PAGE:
Dr Secor said: ‘For the Burmese python, native to southeastern Asia, the next meal could range from a monitor lizard or ground-dwelling bird to a prey as formidable as a pangolin, deer or leopard… When it does eventually capture a prey and feed, the python’s previously dormant gut rapidly resumes function to tackle the difficult task of digesting a prey that may exceed half of the python’s own body mass. Upon the completion of digestion, these postprandial responses are thrown into reverse; tissue function is collectively downregulated and tissues undergo atrophy.’

Dr. Secor and his colleagues discovered that the snake’s heart increased by 40%, it’s pancreas increased by 94%, it’s kidney’s increased by 72%, and the reptile’s liver more than doubled in size.

Want more information? Check out Dr. Stephen Secor’s 2008 submission to the Journal of Experimental Biology.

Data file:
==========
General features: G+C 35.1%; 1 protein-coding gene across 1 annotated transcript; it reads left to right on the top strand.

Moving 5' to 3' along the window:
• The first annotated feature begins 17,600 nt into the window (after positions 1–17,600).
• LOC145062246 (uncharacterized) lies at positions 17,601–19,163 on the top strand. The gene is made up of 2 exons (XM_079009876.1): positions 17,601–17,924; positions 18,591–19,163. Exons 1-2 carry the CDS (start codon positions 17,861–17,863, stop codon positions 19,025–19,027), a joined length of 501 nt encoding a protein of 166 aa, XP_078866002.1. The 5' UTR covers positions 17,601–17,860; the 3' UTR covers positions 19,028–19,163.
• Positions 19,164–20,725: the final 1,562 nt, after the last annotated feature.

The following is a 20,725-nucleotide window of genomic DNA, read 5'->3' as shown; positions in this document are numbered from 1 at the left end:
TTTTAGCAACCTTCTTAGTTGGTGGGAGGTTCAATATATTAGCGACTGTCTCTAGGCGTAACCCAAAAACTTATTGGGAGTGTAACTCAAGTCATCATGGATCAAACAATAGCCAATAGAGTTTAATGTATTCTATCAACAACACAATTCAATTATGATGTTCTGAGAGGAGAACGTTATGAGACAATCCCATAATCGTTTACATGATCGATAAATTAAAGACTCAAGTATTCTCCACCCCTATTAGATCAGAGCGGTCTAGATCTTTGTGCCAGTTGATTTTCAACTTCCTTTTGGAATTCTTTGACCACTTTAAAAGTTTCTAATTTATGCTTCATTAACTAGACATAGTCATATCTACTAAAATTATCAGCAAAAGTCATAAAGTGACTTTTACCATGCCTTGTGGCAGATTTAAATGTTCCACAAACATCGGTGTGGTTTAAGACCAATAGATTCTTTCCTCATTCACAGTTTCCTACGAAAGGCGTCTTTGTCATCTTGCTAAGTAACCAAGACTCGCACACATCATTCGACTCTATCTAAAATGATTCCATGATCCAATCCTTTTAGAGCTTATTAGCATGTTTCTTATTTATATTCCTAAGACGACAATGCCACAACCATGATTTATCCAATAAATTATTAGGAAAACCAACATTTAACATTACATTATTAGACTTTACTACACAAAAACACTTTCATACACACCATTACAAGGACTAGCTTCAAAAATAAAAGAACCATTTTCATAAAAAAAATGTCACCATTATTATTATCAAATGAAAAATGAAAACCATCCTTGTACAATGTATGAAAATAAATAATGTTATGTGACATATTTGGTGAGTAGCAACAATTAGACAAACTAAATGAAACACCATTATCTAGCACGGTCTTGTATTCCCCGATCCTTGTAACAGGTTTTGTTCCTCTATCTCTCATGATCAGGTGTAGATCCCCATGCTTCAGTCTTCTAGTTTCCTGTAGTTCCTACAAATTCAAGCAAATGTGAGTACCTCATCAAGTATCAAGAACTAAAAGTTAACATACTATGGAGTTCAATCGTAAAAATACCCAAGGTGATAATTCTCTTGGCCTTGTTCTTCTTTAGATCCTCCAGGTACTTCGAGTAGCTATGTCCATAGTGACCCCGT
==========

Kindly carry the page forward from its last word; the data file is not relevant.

Day 1- Here, you can see the alligator’s snout, torso, legs, and tail, snuggly stuffed in the python’s gut.


Day 2 – The soft tissue is dissolving and the skeleton has begun to break down. The python floods its small intestine with powerful enzymes and acid, while its metabolic rate increases – forty times!


Day 3 – The bones continue to be broken down, it’s scaly skin disappearing. The snake is essentially immobile during such a large meal, making it vulnerable to predators.


Day 4 – Only the hardest parts of the alligator remain as the python begins its final stages of digestion.


Day 5 – Almost finished. The snake must digest quickly before the alligator rots.


Day 6 – Little is left of the alligator. By day 7 the python’s large snack will be completely digested. 


Day 7 – ALL GONE! Nom nom nom.



Rambo the Octopus Knows How to Snap Your Picture – as New Research Reveals How These Creatures Move